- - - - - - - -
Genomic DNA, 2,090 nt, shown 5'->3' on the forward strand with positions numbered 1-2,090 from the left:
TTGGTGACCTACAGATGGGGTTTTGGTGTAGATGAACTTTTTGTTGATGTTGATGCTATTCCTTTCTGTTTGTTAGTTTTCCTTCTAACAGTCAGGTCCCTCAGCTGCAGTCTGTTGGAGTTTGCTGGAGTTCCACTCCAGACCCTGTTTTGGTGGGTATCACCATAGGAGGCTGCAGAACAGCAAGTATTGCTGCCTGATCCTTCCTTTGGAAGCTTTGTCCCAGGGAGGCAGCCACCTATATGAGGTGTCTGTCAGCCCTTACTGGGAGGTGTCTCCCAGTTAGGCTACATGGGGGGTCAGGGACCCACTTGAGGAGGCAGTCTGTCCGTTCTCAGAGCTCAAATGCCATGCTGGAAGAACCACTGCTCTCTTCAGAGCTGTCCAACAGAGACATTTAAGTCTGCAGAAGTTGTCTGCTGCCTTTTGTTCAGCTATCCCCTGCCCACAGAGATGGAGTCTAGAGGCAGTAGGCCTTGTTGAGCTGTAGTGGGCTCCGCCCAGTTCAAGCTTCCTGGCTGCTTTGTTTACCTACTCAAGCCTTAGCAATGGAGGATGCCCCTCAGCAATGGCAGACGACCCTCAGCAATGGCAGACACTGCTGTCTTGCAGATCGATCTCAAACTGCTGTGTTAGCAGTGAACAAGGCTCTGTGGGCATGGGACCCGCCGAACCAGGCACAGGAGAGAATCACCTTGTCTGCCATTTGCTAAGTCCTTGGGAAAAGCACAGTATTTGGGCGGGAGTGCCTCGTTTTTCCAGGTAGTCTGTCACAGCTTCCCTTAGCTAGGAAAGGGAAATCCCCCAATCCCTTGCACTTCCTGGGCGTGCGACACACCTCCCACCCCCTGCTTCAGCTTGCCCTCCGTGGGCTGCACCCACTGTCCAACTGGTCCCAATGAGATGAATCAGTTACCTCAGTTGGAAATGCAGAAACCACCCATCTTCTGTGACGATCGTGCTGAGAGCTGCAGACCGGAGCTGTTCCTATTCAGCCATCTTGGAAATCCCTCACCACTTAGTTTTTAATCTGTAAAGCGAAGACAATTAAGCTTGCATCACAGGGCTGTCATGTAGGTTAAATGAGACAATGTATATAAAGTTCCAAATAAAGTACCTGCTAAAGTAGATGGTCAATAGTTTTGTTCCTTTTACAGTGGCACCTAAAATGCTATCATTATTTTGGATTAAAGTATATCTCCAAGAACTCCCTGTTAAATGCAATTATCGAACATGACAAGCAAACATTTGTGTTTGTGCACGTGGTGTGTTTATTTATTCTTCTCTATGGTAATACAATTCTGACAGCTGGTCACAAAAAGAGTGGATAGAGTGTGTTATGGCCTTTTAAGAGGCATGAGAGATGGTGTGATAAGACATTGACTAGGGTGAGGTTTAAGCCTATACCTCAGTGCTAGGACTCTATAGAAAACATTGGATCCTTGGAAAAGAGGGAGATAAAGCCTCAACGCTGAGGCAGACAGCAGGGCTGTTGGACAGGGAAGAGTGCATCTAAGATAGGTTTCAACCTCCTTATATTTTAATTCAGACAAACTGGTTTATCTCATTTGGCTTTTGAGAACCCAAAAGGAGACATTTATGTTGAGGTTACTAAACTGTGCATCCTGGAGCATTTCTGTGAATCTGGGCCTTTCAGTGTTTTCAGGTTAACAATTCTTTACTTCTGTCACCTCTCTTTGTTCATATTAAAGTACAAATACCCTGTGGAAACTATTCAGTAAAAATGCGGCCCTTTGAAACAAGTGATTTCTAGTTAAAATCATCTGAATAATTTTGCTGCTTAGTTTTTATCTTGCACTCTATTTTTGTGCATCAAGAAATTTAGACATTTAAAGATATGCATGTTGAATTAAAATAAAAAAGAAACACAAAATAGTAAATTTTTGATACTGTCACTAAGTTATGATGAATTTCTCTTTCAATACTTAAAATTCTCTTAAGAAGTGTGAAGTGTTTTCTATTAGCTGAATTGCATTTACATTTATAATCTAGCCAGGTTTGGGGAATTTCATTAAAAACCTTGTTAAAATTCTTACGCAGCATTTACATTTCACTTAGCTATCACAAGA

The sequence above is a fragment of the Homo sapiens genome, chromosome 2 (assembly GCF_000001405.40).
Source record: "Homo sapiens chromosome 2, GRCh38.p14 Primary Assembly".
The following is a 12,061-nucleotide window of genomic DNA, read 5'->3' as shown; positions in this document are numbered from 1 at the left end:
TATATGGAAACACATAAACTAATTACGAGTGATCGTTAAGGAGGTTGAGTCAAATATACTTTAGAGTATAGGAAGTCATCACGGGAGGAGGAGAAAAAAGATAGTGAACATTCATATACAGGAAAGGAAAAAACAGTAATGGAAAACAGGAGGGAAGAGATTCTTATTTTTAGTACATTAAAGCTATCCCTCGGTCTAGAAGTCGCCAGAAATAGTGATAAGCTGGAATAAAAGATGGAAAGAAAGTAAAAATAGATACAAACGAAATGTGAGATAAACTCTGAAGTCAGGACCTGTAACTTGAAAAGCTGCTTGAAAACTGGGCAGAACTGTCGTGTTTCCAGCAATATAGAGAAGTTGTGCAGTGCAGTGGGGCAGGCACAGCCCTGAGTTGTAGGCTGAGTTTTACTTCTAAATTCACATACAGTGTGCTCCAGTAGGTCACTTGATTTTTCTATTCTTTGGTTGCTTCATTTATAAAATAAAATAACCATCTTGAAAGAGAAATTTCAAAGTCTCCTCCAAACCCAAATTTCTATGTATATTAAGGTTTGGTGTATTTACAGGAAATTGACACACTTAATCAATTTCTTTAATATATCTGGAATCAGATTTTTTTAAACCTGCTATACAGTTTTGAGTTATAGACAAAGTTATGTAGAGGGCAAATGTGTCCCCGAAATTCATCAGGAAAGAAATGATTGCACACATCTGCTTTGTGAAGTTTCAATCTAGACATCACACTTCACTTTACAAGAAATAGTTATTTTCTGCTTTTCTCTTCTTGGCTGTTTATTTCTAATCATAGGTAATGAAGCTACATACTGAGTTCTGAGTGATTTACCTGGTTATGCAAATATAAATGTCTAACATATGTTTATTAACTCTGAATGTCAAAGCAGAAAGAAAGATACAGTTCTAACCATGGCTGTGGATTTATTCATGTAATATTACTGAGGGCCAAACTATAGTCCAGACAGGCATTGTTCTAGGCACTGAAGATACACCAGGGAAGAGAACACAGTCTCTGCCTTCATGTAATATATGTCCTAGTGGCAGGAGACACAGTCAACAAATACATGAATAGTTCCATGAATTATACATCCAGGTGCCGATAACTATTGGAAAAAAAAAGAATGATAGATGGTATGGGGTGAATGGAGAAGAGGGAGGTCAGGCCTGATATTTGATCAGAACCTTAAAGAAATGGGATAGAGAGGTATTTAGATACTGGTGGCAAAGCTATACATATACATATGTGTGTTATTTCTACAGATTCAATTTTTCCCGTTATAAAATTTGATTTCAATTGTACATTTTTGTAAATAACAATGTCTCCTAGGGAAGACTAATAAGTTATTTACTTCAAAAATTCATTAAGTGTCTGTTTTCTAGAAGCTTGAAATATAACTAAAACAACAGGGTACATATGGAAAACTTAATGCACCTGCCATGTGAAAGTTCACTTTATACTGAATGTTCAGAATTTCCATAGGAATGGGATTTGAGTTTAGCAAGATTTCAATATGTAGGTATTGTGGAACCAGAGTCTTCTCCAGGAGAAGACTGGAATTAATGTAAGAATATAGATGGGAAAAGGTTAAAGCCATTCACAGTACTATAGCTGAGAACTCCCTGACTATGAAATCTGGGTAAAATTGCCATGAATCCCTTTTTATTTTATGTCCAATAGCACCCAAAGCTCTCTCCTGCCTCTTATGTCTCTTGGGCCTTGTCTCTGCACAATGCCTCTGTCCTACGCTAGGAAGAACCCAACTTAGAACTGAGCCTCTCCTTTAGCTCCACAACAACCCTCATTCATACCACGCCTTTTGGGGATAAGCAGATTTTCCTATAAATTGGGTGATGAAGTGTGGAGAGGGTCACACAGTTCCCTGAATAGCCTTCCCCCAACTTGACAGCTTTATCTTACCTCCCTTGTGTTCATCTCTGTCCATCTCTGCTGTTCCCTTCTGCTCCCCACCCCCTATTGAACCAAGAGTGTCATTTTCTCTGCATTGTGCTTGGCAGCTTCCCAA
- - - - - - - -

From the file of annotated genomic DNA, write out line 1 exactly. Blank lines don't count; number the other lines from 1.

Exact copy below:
Genomic DNA, 2,090 nt, shown 5'->3' on the forward strand with positions numbered 1-2,090 from the left: